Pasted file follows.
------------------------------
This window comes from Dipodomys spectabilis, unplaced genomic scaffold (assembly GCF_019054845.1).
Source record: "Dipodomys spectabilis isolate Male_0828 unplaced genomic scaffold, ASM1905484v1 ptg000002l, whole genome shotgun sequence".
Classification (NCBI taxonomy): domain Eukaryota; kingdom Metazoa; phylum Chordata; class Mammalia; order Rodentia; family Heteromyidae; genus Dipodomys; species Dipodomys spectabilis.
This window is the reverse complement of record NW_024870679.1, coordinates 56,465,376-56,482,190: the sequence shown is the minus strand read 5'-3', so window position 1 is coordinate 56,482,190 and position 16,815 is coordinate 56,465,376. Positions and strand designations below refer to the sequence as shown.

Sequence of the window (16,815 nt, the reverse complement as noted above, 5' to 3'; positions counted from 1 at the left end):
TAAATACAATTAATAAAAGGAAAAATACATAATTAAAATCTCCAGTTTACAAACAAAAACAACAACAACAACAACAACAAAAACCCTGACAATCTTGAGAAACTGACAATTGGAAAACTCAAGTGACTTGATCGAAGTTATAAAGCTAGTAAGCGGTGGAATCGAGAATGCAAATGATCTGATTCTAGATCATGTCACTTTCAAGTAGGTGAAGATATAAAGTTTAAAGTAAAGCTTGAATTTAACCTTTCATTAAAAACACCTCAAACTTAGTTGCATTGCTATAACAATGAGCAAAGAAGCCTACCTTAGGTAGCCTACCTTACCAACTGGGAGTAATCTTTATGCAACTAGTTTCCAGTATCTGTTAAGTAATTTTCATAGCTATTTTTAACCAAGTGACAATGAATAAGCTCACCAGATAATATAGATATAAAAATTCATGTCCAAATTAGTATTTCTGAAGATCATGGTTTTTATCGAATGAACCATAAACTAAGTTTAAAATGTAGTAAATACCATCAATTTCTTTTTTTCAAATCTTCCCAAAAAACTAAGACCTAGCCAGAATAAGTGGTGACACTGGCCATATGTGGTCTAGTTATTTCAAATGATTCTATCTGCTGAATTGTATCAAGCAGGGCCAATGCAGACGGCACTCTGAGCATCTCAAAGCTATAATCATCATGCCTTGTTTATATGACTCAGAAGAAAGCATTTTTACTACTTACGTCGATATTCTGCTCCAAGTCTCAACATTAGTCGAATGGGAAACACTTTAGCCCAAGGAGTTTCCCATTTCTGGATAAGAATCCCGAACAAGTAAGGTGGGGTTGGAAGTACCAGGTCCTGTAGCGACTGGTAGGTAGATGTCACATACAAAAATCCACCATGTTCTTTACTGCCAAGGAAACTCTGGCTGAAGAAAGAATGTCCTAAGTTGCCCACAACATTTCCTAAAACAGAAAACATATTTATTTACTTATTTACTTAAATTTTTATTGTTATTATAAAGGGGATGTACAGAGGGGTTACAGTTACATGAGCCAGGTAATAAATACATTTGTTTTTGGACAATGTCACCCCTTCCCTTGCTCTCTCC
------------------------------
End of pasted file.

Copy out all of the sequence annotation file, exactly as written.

This window comes from Dipodomys spectabilis, unplaced genomic scaffold (assembly GCF_019054845.1).
Source record: "Dipodomys spectabilis isolate Male_0828 unplaced genomic scaffold, ASM1905484v1 ptg000002l, whole genome shotgun sequence".
Classification (NCBI taxonomy): domain Eukaryota; kingdom Metazoa; phylum Chordata; class Mammalia; order Rodentia; family Heteromyidae; genus Dipodomys; species Dipodomys spectabilis.
This window is the reverse complement of record NW_024870679.1, coordinates 56,465,376-56,482,190: the sequence shown is the minus strand read 5'-3', so window position 1 is coordinate 56,482,190 and position 16,815 is coordinate 56,465,376. Positions and strand designations below refer to the sequence as shown.

Sequence of the window (16,815 nt, the reverse complement as noted above, 5' to 3'; positions counted from 1 at the left end):
TAAATACAATTAATAAAAGGAAAAATACATAATTAAAATCTCCAGTTTACAAACAAAAACAACAACAACAACAACAACAAAAACCCTGACAATCTTGAGAAACTGACAATTGGAAAACTCAAGTGACTTGATCGAAGTTATAAAGCTAGTAAGCGGTGGAATCGAGAATGCAAATGATCTGATTCTAGATCATGTCACTTTCAAGTAGGTGAAGATATAAAGTTTAAAGTAAAGCTTGAATTTAACCTTTCATTAAAAACACCTCAAACTTAGTTGCATTGCTATAACAATGAGCAAAGAAGCCTACCTTAGGTAGCCTACCTTACCAACTGGGAGTAATCTTTATGCAACTAGTTTCCAGTATCTGTTAAGTAATTTTCATAGCTATTTTTAACCAAGTGACAATGAATAAGCTCACCAGATAATATAGATATAAAAATTCATGTCCAAATTAGTATTTCTGAAGATCATGGTTTTTATCGAATGAACCATAAACTAAGTTTAAAATGTAGTAAATACCATCAATTTCTTTTTTTCAAATCTTCCCAAAAAACTAAGACCTAGCCAGAATAAGTGGTGACACTGGCCATATGTGGTCTAGTTATTTCAAATGATTCTATCTGCTGAATTGTATCAAGCAGGGCCAATGCAGACGGCACTCTGAGCATCTCAAAGCTATAATCATCATGCCTTGTTTATATGACTCAGAAGAAAGCATTTTTACTACTTACGTCGATATTCTGCTCCAAGTCTCAACATTAGTCGAATGGGAAACACTTTAGCCCAAGGAGTTTCCCATTTCTGGATAAGAATCCCGAACAAGTAAGGTGGGGTTGGAAGTACCAGGTCCTGTAGCGACTGGTAGGTAGATGTCACATACAAAAATCCACCATGTTCTTTACTGCCAAGGAAACTCTGGCTGAAGAAAGAATGTCCTAAGTTGCCCACAACATTTCCTAAAACAGAAAACATATTTATTTACTTATTTACTTAAATTTTTATTGTTATTATAAAGGGGATGTACAGAGGGGTTACAGTTACATGAGCCAGGTAATAAATACATTTGTTTTTGGACAATGTCACCCCTTCCCTTGCTCTCTCC